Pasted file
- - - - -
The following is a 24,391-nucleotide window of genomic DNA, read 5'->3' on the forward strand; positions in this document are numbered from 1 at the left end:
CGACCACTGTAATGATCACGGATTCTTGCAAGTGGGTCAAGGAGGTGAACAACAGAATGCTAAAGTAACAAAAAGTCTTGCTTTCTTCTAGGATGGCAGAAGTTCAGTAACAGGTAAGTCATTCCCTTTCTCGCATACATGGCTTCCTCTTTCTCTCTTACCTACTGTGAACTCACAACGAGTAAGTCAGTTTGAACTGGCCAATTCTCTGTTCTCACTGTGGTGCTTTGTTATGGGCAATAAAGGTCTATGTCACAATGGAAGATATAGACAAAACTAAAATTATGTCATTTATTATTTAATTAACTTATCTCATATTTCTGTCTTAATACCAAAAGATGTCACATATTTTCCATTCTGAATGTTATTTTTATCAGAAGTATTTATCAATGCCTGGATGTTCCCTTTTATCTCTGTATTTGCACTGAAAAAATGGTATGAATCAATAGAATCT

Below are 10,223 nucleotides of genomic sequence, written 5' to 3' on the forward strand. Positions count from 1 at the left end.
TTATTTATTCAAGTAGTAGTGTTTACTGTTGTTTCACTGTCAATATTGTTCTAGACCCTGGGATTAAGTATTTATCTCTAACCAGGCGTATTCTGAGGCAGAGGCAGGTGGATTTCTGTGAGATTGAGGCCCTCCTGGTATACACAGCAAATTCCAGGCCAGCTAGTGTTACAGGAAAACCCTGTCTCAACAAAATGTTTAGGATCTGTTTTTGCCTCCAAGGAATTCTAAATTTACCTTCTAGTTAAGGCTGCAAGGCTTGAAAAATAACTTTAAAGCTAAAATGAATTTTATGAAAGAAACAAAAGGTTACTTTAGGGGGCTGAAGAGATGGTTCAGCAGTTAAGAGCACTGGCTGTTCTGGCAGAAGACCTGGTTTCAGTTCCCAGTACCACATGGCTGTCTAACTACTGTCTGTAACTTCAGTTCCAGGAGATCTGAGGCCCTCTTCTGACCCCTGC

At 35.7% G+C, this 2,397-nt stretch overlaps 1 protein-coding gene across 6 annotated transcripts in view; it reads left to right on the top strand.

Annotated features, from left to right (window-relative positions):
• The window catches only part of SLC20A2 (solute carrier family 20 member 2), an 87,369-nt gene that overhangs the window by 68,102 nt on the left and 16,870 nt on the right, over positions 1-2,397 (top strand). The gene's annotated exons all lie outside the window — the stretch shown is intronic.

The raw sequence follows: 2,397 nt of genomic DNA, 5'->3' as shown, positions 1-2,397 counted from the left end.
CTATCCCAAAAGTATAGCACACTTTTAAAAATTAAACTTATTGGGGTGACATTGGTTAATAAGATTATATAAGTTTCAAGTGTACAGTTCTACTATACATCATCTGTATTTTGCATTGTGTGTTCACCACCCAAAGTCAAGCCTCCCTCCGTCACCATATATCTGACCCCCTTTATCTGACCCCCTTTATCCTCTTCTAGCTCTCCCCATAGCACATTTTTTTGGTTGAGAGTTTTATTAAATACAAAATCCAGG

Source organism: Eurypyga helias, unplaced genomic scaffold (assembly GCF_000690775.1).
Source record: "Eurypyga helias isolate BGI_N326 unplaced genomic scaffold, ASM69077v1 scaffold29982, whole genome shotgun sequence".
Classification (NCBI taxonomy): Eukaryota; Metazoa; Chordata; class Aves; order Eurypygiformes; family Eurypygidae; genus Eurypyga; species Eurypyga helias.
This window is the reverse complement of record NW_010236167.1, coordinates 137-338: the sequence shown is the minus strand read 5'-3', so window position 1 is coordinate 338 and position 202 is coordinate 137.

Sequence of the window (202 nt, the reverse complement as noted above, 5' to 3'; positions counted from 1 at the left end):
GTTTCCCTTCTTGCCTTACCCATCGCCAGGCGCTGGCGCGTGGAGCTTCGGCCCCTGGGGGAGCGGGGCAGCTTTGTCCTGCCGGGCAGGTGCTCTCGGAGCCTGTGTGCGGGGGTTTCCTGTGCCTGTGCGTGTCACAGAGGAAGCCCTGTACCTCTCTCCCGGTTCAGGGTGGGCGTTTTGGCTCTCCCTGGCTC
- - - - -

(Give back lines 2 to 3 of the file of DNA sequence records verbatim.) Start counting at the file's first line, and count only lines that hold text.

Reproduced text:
CGACCACTGTAATGATCACGGATTCTTGCAAGTGGGTCAAGGAGGTGAACAACAGAATGCTAAAGTAACAAAAAGTCTTGCTTTCTTCTAGGATGGCAGAAGTTCAGTAACAGGTAAGTCATTCCCTTTCTCGCATACATGGCTTCCTCTTTCTCTCTTACCTACTGTGAACTCACAACGAGTAAGTCAGTTTGAACTGGCCAATTCTCTGTTCTCACTGTGGTGCTTTGTTATGGGCAATAAAGGTCTATGTCACAATGGAAGATATAGACAAAACTAAAATTATGTCATTTATTATTTAATTAACTTATCTCATATTTCTGTCTTAATACCAAAAGATGTCACATATTTTCCATTCTGAATGTTATTTTTATCAGAAGTATTTATCAATGCCTGGATGTTCCCTTTTATCTCTGTATTTGCACTGAAAAAATGGTATGAATCAATAGAATCT

Below are 10,223 nucleotides of genomic sequence, written 5' to 3' on the forward strand. Positions count from 1 at the left end.